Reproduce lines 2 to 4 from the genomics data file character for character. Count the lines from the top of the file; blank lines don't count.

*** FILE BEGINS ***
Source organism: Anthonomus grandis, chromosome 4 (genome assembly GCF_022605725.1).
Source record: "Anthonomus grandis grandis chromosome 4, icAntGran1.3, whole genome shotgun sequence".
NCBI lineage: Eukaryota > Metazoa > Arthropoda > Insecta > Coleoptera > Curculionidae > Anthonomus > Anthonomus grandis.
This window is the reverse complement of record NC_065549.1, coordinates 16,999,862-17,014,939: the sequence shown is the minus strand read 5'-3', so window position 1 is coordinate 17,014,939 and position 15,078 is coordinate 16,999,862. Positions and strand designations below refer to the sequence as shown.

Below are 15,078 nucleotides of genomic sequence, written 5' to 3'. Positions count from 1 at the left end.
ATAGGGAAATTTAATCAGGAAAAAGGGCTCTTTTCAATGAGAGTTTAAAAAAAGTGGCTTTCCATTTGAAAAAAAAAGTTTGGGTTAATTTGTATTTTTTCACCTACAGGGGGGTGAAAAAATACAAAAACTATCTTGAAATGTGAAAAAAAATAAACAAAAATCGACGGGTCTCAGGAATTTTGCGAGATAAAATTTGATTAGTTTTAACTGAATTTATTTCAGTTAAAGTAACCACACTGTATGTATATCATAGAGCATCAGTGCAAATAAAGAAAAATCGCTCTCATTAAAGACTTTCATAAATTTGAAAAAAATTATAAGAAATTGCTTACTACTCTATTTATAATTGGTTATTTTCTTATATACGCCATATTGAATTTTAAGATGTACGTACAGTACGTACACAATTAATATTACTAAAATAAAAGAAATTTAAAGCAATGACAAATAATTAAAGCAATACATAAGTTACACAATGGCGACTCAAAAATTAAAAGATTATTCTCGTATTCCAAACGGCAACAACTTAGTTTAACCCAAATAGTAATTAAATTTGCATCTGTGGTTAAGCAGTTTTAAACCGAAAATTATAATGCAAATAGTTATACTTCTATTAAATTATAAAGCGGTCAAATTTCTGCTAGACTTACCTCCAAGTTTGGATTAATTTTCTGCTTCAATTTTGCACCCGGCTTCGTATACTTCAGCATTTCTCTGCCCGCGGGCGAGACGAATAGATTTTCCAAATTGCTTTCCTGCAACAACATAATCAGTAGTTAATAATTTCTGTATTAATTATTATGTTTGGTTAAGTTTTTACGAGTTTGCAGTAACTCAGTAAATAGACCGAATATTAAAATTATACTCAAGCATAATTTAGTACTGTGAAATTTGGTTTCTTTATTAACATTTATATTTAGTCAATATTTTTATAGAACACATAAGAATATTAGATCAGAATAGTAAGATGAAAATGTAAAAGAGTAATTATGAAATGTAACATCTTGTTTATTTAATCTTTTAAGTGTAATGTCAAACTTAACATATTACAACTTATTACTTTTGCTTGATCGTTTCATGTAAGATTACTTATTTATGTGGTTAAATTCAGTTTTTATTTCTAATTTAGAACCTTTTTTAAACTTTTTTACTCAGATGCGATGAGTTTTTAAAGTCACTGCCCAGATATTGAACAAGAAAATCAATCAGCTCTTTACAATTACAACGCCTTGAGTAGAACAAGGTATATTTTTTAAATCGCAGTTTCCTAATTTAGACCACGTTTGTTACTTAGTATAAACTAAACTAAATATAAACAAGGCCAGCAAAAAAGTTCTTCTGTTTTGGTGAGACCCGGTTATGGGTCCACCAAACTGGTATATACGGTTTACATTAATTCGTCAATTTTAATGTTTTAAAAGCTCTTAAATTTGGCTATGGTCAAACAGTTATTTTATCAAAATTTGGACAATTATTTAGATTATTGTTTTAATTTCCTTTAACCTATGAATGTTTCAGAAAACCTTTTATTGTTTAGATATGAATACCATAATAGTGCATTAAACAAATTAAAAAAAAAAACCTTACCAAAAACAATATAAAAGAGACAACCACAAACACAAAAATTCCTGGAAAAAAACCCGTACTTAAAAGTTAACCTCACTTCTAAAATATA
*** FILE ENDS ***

Source record: "Anthonomus grandis grandis chromosome 4, icAntGran1.3, whole genome shotgun sequence".
NCBI lineage: Eukaryota > Metazoa > Arthropoda > Insecta > Coleoptera > Curculionidae > Anthonomus > Anthonomus grandis.
This window is the reverse complement of record NC_065549.1, coordinates 16,999,862-17,014,939: the sequence shown is the minus strand read 5'-3', so window position 1 is coordinate 17,014,939 and position 15,078 is coordinate 16,999,862. Positions and strand designations below refer to the sequence as shown.